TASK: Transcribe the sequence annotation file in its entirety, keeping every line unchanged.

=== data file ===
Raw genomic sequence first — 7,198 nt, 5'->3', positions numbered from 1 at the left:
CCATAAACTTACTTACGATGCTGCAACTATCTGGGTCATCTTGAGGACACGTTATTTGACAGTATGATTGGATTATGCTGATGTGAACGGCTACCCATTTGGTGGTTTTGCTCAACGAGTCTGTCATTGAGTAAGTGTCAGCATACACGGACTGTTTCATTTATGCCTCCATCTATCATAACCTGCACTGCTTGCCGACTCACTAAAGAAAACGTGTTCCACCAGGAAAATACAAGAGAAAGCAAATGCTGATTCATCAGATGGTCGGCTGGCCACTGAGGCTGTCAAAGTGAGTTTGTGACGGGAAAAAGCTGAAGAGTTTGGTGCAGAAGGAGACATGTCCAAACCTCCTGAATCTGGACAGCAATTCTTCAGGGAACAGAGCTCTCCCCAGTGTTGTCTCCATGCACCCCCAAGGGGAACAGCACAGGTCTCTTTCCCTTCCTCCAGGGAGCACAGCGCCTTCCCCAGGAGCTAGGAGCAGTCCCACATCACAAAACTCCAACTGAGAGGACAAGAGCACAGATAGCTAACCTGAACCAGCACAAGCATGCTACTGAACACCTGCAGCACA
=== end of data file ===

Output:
Raw genomic sequence first — 7,198 nt, 5'->3', positions numbered from 1 at the left:
CCATAAACTTACTTACGATGCTGCAACTATCTGGGTCATCTTGAGGACACGTTATTTGACAGTATGATTGGATTATGCTGATGTGAACGGCTACCCATTTGGTGGTTTTGCTCAACGAGTCTGTCATTGAGTAAGTGTCAGCATACACGGACTGTTTCATTTATGCCTCCATCTATCATAACCTGCACTGCTTGCCGACTCACTAAAGAAAACGTGTTCCACCAGGAAAATACAAGAGAAAGCAAATGCTGATTCATCAGATGGTCGGCTGGCCACTGAGGCTGTCAAAGTGAGTTTGTGACGGGAAAAAGCTGAAGAGTTTGGTGCAGAAGGAGACATGTCCAAACCTCCTGAATCTGGACAGCAATTCTTCAGGGAACAGAGCTCTCCCCAGTGTTGTCTCCATGCACCCCCAAGGGGAACAGCACAGGTCTCTTTCCCTTCCTCCAGGGAGCACAGCGCCTTCCCCAGGAGCTAGGAGCAGTCCCACATCACAAAACTCCAACTGAGAGGACAAGAGCACAGATAGCTAACCTGAACCAGCACAAGCATGCTACTGAACACCTGCAGCACA